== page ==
SFIFF 58 – Harry documents his day of documentaries…

My second day at the Festival began with an attempt to see a film entitled The New Girlfriend, but Peter beat me to the Press Office and as we only get one ticket per screening, I had to decide on another film. After a few seconds trying to determine Peter’s punishment for his transgression (Doesn’t he know who I AM?!), I quickly decided on a film running concurrently that I was also interested in seeing. There was some time before the screening, so I spent some time in the Festival Lounge with friend-of-the-show and Festival Programmer Sean Uyehara. Sean gave me his typical, precise recommendation of what to see – “Everything’s great!” Really, Sean? Really? Two words – “Running Sushi”.

Sean was a regular guest on our show over the years when it was a podcast. I had to explain to him how the change in show format over the last couple of years had forced some changes in our coverage of the Festival. I assured him that his failure to be asked on recent programs had nothing to do with his previous Festival recommendations.

After hanging with Sean for a bit, it was off to the Sundance Kabuki Cinemas for my first film of the day.

One of the last completed works of famed documentarian Albert Maysles (Gimme Shelter, Grey Gardens), Iris is a look at fashion icon Iris Apfel, who built her reputation off of her ability to “accessorize”, and boy can she. Apfel has spent decades taking objects and items that might seem kitschy to many and with the right garment and fabric created fashion of amazing color and contrast. I have little interest in fashion but Maysles brings us the woman behind the reputation and it is a colorful and entertaining. The film works as a documentary and it works as a love story as we spend time with the 93 year old Iris and her 100 year old husband Carl. Their relationship is as fascinating as any of the fashions she created.

After a detour to a scheduled meeting of the San Francisco Bay Area Theatre Critics Circle (of which I’m a member), I returned to the Festival twenty minutes too late to see the film I wanted to catch next. I ended up with a few hours to kill before the next screening, so it was off to the Festival Lounge for Luna bars and a couple of Fort Point beers. Which is just as well as a little “lubrication” could enhance my enjoyment of the next film – Drunken Stoned Brilliant Dead: The Story of the National Lampoon.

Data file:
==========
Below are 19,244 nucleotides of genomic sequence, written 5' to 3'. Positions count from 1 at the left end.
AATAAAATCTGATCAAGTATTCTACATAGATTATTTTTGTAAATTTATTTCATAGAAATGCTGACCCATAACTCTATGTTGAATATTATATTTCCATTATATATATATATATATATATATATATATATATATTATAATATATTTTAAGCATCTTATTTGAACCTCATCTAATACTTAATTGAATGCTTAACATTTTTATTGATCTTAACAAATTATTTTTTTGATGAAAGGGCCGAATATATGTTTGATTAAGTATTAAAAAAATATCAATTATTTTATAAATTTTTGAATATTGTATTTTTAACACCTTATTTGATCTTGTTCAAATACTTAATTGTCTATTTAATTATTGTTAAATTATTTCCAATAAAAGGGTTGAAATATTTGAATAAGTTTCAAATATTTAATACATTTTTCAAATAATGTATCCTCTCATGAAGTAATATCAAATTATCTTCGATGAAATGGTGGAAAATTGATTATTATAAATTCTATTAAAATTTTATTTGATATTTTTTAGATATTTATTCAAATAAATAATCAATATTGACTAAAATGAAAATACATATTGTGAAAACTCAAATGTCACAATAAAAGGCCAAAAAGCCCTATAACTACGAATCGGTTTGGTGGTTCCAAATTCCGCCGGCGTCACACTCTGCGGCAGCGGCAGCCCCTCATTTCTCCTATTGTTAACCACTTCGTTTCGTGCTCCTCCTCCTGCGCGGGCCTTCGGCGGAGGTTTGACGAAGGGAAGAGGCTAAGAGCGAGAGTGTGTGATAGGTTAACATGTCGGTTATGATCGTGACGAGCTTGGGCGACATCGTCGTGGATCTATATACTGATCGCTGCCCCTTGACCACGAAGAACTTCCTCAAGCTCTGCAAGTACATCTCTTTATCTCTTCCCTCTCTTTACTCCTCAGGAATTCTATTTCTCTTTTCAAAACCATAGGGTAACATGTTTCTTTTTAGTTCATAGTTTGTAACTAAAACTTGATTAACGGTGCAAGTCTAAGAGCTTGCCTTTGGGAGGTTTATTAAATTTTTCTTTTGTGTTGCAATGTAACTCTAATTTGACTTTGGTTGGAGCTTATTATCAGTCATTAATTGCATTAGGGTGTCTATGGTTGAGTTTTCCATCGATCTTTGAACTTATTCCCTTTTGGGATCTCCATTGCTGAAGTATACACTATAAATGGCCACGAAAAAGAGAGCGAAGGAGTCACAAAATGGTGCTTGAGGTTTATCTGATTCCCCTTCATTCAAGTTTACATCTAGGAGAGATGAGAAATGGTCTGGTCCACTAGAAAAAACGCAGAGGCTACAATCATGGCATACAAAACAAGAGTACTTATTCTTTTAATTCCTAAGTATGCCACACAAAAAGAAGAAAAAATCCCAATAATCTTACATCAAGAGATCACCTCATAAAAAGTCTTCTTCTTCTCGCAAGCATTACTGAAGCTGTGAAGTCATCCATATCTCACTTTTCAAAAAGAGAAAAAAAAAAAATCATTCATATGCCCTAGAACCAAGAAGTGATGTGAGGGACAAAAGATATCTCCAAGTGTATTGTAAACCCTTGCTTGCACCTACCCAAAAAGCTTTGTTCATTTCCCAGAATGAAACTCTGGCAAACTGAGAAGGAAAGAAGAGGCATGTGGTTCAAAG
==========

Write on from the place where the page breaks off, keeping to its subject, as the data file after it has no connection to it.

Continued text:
Drunk_Stoned_Brilliant_Dead_01Probably the single greatest source of American Comedy from the 1970’s on (and no, it wasn’t Saturday Night Live. Most of the various casts- John Belushi, Chevy Chase, Gilda Radner, Christopher Guest, etc. – had connections to the Lampoon before Lorne Michaels ever saw them.), the National Lampoon was a magazine (What’s that?) that I read whenever I had the chance, which was infrequent as the plethora of nude photos in each issue (for comedic purposes only) made it a “dirty” magazine to many parents. This documentary tells the tale of the magazine’s creation, rise and fall, and the human stories behind it. And the humor, lots of the incredibly offensive humor…

The poignant conclusion of the film, which dealt with the death of one of the group’s founders, was marred by an audience member who may have taken too many drugs in preparation for attending the film as she got progressively louder in her commenting on and talking back to the people on screen. I’m not quite sure what Irish-Catholicism and affordable housing in San Francisco had to do with anything, but she railed on to the consternation to the folks sitting around her and throughout the theatre.

The patron’s behavior, though marring my experience, didn’t take away from my overall enjoyment of the film and the recognition it gives to the comedic minds behind one of the greatest sources of American humor to this day. National Lampoon was so much more than just Animal House.

So ended my second day at the Festival. When would I return?

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